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Published byGenesis Greenhouse Modified over 3 years ago

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Electromagnetic Radiation

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Definitions Electromagnetic Radiation is energy with wavelike characteristics Moves at a speed of 3.0 x 10 8 m/s

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Wavelength (λ) is the distance between identical points on successive waves – meters Frequency (ν) is the waves passing per second – unit is the Hertz (Hz)

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Each type of radiant energy has its own characteristic frequency and wavelength Short wavelength then high frequency Long wavelength then low frequency

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EM Equation c = νλ Yellow light given off by a sodium lamp has a wavelength of 589 nm. What is its frequency? Radiation of high frequency has more energy than that with low frequency

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Quantum Theory Rules that govern the gain and loss of energy from an object

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Max Planck Said energy comes in “chunks” called quantum Energy of the quantum depends on the frequency ΔE = hν Planck’s constant (h) is 6.63x10 -34 J-s

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Energy Lost or Gained Total energy lost or gained is a multiple of the quantum ΔE tot = nhν n – number of quantum

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Example 1 Calculate the smallest increment of energy that an object can absorb from yellow light with a wavelength of 589 nm.

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Example 2 A laser emits light pulses of frequency of 4.69x10 14 Hz and deposits 1.3x10 -2 J on energy each pulse. How many quantum of energy is this?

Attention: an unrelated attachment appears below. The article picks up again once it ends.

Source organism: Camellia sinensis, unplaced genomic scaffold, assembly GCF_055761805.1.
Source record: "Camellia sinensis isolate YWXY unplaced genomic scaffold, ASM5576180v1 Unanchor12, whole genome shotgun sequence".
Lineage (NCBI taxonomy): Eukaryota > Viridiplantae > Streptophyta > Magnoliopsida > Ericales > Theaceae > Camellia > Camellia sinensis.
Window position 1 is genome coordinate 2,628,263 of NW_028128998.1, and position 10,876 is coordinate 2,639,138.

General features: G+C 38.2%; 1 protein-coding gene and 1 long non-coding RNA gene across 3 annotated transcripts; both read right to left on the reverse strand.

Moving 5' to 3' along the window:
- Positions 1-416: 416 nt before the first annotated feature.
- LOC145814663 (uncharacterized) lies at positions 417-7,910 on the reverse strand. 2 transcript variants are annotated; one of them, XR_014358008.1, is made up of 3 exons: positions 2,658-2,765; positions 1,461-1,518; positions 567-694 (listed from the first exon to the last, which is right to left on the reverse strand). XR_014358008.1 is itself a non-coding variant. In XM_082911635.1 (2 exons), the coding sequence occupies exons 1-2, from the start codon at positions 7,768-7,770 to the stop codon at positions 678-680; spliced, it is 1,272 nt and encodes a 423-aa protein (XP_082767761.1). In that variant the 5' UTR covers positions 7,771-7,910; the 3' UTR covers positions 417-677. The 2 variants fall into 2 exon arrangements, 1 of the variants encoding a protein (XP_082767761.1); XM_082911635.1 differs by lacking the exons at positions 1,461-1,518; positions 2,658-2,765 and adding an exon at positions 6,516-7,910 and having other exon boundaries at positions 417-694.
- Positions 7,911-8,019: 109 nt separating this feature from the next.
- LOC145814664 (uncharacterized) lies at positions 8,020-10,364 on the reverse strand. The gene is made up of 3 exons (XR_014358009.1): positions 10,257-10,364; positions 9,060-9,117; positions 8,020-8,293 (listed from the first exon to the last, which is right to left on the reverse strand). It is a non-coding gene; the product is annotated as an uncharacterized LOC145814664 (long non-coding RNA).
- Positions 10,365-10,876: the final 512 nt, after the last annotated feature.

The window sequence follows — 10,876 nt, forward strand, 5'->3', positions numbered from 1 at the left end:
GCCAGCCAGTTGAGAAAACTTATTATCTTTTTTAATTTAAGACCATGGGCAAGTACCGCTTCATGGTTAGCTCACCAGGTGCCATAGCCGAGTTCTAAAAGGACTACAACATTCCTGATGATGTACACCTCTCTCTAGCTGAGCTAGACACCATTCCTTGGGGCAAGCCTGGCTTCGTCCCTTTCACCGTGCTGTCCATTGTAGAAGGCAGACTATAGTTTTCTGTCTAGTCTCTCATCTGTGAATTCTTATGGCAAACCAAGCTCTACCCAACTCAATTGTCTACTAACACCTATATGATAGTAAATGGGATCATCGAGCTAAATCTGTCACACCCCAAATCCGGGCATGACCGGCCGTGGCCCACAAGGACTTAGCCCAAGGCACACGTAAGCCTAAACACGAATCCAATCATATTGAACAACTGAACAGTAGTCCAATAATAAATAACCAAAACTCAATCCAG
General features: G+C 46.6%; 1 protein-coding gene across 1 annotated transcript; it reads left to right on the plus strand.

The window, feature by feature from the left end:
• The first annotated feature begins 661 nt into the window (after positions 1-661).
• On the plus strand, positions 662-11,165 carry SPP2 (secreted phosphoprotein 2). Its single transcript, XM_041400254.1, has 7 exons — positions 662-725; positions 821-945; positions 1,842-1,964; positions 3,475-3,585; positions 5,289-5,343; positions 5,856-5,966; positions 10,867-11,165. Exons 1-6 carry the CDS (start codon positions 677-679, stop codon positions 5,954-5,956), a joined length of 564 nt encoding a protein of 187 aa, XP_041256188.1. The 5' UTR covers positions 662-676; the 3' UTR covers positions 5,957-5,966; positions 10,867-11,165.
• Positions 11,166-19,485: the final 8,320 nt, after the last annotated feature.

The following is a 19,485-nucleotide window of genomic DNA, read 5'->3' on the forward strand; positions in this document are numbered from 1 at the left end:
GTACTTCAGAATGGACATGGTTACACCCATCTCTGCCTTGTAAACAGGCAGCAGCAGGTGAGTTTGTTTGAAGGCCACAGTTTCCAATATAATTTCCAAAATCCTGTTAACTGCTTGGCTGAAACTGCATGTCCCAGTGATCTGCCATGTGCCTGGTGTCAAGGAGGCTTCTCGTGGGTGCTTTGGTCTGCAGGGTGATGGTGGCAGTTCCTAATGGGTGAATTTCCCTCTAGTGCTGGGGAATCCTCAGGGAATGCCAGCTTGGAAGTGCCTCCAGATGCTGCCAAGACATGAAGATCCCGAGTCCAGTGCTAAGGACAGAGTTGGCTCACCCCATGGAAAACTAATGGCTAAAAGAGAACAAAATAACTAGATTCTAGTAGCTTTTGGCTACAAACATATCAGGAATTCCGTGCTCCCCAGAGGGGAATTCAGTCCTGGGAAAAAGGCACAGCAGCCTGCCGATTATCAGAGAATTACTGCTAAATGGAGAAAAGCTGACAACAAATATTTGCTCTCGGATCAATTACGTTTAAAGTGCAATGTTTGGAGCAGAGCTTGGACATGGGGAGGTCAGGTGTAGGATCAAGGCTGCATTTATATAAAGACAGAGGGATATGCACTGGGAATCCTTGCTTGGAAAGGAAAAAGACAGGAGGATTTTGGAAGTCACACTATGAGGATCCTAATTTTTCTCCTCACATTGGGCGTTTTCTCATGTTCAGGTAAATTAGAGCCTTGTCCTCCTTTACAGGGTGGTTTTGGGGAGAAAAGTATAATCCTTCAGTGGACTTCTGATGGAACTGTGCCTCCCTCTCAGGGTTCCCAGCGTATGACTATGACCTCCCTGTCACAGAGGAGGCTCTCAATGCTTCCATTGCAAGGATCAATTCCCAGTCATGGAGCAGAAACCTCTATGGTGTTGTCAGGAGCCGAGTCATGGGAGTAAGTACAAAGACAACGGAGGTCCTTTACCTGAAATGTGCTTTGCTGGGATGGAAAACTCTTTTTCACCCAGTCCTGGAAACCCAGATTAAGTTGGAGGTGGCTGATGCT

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Photoelectric Effect Light shining on certain metals emit electrons A minimum frequency of light is necessary Albert Einstein explained this effect with quantum theory

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Quantum of light is called a photon E photon = hν When photons are absorbed by a metal, energy is transferred to the electrons If sufficient energy, the electron can overcome the attractive forces holding it in the atom and escape

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Amount of energy depends on the freq. If freq is too low, not enough energy for electron to escape If freq is higher than what is needed for electron to escape, the extra energy is converted into kinetic energy making the electron move faster

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Total energy of photon = energy required to free electron + kinetic energy hν = E B + E K E B : called “binding energy” or “work function”

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Example Potassium metal must absorb a wavelength of 540 nm (green) or shorter in order to emit an electron. What will be the kinetic energy of an electron if it absorbs 380 nm (UV) light?

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